Find Your Writing North Star(s)

When I set out to write my first book book, I started researching everything from writing to publishing to marketing books.

The effort nearly derailed me altogether.

There are more writing and book marketing podcasts than you have time to listen to. You cannot read every book, nor follow every blog and watch every video. If you try to absorb it all, you’ll never get any writing done.

Worse, you’ll hear conflicting advice. Do you want to publish a book as a “fat business card?” Are you writing something creative, from the heart? Do you plan to get rich quickly from a book?

One book about author marketing left such a bad taste in my mouth that I almost abandoned the effort.

There’s only one way to cut through this noise and keep your sanity: find your own north star, then follow it.

Polaris, or the North Star, is very close to the north celestial pole. For those of us in the northern hemisphere, it’s a handy nighttime compass, pointing the way north in a sky filled with constellations.

When facing writing conundrums and conflicting advice, find those authors who best embody the kind of writer you want to be. Turn them into your personal north stars.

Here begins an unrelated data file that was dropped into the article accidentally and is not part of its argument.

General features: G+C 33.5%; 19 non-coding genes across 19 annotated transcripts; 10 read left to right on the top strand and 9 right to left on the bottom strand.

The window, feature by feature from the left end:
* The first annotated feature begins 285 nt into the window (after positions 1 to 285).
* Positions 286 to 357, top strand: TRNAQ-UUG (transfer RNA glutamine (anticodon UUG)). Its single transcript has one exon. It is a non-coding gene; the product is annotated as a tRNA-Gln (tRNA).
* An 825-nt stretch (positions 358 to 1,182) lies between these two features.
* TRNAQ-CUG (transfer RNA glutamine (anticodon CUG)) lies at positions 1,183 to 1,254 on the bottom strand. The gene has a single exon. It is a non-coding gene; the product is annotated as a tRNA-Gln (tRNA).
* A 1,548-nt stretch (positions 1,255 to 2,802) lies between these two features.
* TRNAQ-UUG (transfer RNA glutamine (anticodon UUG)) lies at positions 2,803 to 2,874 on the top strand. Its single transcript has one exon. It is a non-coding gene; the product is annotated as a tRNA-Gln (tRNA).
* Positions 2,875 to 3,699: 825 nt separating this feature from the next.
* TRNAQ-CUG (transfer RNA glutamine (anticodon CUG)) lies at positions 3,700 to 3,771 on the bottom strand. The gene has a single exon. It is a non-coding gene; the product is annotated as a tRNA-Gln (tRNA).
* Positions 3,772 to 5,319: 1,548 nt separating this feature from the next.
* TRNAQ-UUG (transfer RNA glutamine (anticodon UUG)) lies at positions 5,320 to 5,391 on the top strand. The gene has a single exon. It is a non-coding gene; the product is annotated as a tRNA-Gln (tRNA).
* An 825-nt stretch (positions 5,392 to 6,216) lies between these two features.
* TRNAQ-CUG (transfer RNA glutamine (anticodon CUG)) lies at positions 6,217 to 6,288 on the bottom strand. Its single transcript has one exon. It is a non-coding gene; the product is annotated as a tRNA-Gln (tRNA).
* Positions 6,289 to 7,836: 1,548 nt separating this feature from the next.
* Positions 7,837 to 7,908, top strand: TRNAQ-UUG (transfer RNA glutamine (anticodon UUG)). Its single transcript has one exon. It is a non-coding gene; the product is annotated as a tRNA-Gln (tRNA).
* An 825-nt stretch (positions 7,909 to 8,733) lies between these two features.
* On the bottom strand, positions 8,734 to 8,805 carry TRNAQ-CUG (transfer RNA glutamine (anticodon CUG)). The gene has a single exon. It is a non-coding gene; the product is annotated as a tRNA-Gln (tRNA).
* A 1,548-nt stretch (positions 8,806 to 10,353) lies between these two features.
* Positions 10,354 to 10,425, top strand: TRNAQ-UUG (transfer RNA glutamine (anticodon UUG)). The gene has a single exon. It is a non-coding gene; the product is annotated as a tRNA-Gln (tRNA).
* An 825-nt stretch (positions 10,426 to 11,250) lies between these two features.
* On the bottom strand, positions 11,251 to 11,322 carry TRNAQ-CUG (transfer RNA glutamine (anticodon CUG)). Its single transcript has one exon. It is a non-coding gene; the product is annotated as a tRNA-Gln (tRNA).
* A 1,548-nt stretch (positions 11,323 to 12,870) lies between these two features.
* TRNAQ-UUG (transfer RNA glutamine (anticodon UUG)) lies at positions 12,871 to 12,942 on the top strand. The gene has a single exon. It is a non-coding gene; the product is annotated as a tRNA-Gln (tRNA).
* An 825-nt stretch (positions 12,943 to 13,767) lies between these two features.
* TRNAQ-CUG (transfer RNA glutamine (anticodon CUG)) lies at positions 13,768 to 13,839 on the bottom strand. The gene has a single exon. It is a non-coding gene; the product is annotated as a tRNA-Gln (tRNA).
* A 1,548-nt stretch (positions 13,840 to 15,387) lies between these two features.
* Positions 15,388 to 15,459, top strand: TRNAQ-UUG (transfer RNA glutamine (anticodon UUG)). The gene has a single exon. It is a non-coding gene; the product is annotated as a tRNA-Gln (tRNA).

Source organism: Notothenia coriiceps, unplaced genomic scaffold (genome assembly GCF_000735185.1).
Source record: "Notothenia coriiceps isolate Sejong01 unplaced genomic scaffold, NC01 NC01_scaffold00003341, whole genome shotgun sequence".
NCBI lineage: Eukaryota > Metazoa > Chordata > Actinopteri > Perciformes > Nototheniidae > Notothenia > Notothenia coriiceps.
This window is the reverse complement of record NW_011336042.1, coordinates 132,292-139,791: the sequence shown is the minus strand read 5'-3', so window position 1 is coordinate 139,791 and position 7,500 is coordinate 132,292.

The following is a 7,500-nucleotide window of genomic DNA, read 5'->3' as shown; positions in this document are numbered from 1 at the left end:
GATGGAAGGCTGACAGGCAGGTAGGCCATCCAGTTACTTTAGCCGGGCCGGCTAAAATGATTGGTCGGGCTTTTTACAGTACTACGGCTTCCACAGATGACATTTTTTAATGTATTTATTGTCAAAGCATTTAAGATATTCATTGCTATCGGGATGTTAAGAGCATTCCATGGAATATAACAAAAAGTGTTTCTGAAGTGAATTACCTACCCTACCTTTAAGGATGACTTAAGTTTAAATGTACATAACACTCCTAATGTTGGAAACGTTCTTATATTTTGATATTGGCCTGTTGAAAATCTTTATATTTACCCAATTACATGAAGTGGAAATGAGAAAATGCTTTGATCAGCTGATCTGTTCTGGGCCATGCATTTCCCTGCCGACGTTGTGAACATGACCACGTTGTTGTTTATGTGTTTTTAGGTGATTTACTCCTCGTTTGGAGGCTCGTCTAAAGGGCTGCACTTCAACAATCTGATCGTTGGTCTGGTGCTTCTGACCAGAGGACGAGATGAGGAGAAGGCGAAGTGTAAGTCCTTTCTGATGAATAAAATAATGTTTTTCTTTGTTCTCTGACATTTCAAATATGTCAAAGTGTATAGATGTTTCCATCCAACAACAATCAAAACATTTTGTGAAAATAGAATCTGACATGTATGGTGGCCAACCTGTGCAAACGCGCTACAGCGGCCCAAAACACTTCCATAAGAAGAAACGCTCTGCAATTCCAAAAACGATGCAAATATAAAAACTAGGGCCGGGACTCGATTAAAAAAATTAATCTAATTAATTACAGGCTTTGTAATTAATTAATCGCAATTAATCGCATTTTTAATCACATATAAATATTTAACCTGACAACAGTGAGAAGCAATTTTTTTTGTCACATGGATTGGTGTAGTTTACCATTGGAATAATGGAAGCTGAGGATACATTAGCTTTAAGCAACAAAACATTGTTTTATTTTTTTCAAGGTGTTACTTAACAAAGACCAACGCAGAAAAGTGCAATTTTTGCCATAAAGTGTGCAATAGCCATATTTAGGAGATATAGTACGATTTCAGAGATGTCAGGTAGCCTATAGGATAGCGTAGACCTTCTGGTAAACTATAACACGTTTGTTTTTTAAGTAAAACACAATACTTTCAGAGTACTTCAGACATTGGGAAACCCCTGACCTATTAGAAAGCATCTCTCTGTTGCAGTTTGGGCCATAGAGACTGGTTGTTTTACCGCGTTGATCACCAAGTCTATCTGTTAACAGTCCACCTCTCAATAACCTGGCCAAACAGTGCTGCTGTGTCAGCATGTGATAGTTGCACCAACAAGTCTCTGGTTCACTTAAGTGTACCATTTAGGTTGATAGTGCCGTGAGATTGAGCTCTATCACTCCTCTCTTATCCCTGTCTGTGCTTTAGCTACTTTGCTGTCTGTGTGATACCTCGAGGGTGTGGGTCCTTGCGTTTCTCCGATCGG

What living author or authors do you admire today? It doesn’t matter how far they seem from your abilities; the fact that they speak to you is what matters.

If you wanted to model your writing career on one author, particularly a writer who works in your genre, who would you choose? Perhaps you’ll have a short list.

Having identified these authors, use them as your inner guides:

“Would Malcolm Gladwell use this cheesy marketing tactic?”

“Would Elizabeth Kolbert take this extra step in research?”

“Would Daniel Pink skip this editing cycle?”

For publishing and marketing decisions, choose authors who are living and publishing today. It’s difficult to know what William Shakespeare would think about publishing on a Kindle. (I imagine he’d be all over the audiobook trend.)

For living authors, you can visit often their websites, subscribe to their emails lists, and see how they publish and promote their books.

In practice, finding the north star among the nighttime sky may be tricky. That’s where constellations come in handy. In the northern hemisphere, the handle of the Big Dipper includes the North Star. In the southern hemisphere, navigators use the Southern Cross (Crux) to oriented themselves to the South Pole.

Build a constellation of people that you follow and refer to, to guide you on the path that makes the most sense for you.

You won’t become your stars, just as I won’t become Malcolm Gladwell, Elizabeth Kolbert or Daniel Pink. But their examples can shape your efforts and give you strength in making difficult decisions. Having a constellation guides you in deciding which advice to ignore and how to travel your own path.

(My apologies to Malcolm Gladwell, Daniel Pink, and Elizabeth Kolbert for hijacking them as inner muses.)

Image by Greg Rakozy on Unsplash

Originally published at on January 1, 2016.

Author, Writing Coach: Writing about Marketing, Technology, and Writing Itself (very meta).

Author, Writing Coach: Writing about Marketing, Technology, and Writing Itself (very meta).